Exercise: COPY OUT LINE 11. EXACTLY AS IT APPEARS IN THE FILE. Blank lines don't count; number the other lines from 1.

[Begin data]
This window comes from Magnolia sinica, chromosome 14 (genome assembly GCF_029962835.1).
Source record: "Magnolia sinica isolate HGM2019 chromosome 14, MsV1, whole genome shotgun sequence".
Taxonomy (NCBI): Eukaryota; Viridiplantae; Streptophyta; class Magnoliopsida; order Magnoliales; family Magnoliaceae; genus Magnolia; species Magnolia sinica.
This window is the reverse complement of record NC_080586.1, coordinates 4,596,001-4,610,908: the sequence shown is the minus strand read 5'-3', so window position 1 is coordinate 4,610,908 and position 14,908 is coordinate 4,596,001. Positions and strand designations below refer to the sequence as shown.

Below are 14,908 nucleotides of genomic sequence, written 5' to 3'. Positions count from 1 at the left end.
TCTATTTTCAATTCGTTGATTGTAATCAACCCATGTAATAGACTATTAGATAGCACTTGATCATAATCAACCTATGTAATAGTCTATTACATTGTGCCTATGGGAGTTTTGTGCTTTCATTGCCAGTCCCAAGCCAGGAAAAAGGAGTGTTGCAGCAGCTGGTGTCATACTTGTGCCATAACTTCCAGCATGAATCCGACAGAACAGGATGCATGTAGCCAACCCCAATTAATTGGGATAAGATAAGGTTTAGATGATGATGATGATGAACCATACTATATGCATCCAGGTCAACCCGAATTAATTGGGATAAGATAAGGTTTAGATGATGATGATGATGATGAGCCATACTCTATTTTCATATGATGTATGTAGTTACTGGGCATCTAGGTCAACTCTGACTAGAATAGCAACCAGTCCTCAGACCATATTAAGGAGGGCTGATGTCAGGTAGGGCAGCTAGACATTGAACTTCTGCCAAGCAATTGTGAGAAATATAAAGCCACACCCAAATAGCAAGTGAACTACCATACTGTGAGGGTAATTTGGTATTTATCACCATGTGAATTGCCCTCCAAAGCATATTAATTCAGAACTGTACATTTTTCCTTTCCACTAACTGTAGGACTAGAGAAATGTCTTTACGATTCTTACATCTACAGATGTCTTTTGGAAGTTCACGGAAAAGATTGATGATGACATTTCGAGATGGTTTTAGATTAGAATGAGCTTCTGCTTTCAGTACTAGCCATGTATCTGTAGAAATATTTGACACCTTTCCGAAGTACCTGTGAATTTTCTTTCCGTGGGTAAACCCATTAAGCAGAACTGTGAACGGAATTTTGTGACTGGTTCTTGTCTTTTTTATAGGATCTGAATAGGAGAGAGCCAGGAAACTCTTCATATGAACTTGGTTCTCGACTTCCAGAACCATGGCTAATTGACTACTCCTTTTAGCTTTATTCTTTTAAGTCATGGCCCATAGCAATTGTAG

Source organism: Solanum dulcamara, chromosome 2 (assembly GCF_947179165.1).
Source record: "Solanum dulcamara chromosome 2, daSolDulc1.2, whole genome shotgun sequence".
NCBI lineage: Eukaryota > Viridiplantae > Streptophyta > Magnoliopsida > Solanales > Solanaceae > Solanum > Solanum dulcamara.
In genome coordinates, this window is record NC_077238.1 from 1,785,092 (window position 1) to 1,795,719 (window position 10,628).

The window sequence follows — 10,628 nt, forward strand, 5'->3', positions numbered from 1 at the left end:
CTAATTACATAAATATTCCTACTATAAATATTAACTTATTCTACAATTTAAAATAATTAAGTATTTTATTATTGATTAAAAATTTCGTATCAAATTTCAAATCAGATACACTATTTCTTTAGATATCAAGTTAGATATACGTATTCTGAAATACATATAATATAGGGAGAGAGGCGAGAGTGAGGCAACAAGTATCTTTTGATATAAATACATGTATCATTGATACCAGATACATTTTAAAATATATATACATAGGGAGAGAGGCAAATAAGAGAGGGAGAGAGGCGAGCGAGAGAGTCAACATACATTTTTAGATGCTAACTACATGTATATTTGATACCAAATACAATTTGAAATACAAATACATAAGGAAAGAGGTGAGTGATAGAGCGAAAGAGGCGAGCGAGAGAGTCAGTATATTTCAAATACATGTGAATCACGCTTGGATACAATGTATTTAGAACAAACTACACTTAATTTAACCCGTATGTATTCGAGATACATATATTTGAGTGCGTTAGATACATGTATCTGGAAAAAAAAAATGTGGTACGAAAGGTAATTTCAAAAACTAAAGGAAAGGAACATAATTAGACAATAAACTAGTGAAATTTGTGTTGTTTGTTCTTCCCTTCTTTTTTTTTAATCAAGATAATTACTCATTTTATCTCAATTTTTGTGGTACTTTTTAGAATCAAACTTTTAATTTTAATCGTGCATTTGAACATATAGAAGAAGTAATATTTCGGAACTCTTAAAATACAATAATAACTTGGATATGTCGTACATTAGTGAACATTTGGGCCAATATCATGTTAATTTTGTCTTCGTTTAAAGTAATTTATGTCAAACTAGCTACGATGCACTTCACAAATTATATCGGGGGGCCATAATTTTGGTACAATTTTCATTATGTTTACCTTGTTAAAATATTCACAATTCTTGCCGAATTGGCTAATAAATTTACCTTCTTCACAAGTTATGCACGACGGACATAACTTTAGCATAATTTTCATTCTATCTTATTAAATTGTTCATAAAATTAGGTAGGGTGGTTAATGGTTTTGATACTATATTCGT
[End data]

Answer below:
The window sequence follows — 10,628 nt, forward strand, 5'->3', positions numbered from 1 at the left end: